Peers have called for internet to be defined as a public utility, like water, gas and electricity, to guarantee unimpeded access for people across UK and ensure the country maintains a leading digital economy.
Produced by the digital skills committee of the House of Lords, the report written for the incoming government stresses that a robust digital strategy is critical to the country’s future.
The report, called ‘Make or Break: The UK’s Digital Future’, says: “Digital technology is changing all our lives, work, society and politics. It brings with it huge opportunities for the UK, but also significant risks. This demands an ambitious approach which will secure the UK’s position as a digital leader.”
The report calls for the removal of “not-spots” in urban areas and rural areas to be adopted by the new government.
The lack of internet in urban areas poses a serious concern for the growth of business and international competitiveness. London has been ranked 26th among European cities for broadband speeds, with internet services three times slower than Paris and Bucharest.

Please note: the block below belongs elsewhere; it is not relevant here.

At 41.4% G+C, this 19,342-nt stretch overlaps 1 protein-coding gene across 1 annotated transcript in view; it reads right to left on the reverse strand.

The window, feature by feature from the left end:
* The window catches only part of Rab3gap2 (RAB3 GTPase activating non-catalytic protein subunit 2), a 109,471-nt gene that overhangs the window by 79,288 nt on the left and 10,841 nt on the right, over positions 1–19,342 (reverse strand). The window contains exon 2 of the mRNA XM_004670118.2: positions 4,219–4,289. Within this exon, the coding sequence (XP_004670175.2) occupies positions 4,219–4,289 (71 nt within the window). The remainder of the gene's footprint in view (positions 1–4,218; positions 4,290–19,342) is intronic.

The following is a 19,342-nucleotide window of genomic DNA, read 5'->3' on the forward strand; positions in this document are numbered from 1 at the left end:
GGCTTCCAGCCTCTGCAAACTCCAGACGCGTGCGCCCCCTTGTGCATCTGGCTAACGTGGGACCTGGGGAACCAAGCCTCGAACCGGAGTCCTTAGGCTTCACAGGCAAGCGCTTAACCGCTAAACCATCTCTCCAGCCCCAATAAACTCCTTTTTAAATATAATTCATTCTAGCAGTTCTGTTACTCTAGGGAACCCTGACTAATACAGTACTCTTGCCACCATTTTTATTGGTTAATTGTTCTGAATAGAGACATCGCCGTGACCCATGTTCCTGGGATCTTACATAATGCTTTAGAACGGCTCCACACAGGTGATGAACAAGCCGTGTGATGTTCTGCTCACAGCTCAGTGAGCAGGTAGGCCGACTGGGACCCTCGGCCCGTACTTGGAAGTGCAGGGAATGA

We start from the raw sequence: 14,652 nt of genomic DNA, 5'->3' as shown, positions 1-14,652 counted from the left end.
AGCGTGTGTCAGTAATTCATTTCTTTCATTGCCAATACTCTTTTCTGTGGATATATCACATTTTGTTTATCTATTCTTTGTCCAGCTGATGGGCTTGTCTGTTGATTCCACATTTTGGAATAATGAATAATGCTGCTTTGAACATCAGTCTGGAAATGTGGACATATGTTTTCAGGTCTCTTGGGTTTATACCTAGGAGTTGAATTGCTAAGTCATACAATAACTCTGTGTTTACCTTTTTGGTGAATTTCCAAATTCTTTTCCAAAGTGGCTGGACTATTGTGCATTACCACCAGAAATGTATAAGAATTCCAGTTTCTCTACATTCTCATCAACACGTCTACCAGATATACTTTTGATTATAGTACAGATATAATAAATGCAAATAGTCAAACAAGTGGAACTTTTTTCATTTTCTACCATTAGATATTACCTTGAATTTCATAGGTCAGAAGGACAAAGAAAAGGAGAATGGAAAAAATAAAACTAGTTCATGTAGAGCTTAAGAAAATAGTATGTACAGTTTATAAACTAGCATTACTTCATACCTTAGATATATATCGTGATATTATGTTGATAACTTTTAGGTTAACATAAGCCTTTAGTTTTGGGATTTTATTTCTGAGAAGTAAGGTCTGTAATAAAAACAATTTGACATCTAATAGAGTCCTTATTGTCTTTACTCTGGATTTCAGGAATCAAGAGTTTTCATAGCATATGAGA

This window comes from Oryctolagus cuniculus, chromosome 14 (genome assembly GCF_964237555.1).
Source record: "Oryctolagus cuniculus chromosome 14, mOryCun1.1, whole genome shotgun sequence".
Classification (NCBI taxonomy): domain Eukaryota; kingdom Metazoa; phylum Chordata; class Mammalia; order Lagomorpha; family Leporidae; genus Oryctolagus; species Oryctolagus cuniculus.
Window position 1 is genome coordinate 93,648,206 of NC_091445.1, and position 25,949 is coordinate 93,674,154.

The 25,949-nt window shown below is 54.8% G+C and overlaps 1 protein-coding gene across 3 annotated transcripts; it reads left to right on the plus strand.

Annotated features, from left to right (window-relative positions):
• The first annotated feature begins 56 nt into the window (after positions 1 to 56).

However, some have warned that making a basic level of internet a universal right could limit investment in infrastructure by companies seeking to create more premium services.
As well as enhanced internet access, the report made several recommendations to improve the UK’s digital economy. Digital education in school, further education and professional qualifications need to be bolstered, as well as a general awareness of online safety, the report said.
The House of Lords digital skills committee is chaired by Baroness Morgan of Huyton, who is a former chair of Ofsted.
DTG Staff | 18.02.2015